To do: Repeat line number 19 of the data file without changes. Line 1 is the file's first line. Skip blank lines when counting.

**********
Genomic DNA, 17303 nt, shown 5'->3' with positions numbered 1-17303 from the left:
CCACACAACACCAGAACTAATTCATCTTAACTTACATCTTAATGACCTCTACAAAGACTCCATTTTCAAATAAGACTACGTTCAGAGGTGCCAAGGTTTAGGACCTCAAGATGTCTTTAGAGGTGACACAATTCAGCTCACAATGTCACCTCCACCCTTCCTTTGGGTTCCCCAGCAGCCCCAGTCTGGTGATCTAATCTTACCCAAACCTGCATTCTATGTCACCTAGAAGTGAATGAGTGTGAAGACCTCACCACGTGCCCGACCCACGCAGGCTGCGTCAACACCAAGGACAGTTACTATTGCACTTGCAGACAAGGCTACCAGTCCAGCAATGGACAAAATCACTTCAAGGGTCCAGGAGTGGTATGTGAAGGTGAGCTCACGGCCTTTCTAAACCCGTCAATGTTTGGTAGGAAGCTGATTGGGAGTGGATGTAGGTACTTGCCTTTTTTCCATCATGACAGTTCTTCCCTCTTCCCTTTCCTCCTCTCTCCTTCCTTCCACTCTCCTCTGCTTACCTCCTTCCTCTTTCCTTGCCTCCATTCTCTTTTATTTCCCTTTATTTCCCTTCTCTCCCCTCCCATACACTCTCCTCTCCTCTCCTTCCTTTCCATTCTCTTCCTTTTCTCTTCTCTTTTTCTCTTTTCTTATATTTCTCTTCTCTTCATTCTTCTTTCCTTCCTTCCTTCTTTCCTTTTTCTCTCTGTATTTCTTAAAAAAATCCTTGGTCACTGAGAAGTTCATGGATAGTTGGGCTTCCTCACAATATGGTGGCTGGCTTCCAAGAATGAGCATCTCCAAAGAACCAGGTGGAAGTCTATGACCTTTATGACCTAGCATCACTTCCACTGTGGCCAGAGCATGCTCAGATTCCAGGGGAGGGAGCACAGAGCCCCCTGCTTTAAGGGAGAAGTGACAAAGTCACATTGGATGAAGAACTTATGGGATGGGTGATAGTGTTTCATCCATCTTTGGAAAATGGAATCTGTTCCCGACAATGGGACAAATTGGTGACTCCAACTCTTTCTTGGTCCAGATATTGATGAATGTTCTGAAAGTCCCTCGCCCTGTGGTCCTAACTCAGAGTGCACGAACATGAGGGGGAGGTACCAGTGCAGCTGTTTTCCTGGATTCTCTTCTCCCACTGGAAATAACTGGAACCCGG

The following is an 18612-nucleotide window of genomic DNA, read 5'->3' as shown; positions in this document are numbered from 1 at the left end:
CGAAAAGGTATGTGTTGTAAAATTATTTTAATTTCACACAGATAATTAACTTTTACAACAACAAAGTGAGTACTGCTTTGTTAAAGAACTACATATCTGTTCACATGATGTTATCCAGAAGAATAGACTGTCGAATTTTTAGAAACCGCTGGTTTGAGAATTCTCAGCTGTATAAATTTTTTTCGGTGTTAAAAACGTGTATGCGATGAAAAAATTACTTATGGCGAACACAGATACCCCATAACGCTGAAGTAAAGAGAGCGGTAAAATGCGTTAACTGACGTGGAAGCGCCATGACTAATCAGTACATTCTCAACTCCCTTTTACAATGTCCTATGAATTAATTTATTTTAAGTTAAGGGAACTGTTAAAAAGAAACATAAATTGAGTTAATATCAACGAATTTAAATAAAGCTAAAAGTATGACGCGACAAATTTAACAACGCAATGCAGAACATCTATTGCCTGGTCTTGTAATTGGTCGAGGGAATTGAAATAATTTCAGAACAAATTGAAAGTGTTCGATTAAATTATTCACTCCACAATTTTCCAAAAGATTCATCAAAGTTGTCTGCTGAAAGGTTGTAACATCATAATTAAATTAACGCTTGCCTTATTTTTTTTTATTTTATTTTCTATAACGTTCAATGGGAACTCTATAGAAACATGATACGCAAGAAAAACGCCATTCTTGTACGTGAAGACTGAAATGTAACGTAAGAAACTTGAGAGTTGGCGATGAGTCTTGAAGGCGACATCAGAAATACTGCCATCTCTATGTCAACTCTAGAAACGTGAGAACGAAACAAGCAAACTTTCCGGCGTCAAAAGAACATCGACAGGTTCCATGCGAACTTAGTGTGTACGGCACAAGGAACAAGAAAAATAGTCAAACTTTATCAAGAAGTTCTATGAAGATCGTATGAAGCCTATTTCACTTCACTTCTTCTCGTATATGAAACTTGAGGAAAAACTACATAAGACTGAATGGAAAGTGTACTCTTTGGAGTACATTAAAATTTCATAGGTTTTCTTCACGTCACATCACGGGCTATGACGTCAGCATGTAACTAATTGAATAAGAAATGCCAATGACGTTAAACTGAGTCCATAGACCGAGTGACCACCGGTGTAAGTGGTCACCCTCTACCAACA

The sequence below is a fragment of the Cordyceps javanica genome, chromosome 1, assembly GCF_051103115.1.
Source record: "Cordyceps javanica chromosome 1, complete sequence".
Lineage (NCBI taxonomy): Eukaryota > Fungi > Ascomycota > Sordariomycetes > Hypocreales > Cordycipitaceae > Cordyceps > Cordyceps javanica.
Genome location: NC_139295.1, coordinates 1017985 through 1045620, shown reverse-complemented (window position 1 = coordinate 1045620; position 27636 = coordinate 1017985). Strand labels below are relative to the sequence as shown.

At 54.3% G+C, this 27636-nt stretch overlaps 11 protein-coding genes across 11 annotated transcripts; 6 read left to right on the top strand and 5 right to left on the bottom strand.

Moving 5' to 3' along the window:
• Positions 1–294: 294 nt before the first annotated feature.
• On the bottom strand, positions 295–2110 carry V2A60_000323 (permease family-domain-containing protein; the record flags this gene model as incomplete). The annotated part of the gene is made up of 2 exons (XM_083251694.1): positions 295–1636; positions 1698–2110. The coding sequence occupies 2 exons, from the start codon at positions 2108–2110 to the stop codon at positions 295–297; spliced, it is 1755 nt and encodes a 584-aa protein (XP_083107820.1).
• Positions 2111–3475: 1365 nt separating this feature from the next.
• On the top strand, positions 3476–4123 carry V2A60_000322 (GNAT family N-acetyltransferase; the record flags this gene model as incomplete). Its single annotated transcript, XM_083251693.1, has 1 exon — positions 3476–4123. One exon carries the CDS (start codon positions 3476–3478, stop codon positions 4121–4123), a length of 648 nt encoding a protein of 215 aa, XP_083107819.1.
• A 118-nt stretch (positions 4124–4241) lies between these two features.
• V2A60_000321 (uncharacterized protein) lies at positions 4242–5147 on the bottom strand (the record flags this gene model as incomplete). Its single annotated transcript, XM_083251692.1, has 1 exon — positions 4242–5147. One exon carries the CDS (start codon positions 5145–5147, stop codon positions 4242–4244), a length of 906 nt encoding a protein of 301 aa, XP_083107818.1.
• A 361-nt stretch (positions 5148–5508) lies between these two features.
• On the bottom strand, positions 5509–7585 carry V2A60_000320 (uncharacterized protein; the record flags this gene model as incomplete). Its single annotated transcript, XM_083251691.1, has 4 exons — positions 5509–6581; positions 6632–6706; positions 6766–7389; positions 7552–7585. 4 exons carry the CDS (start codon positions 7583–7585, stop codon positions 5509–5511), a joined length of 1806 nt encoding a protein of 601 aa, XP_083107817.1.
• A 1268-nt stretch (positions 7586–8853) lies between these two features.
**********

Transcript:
• A 1268-nt stretch (positions 7586–8853) lies between these two features.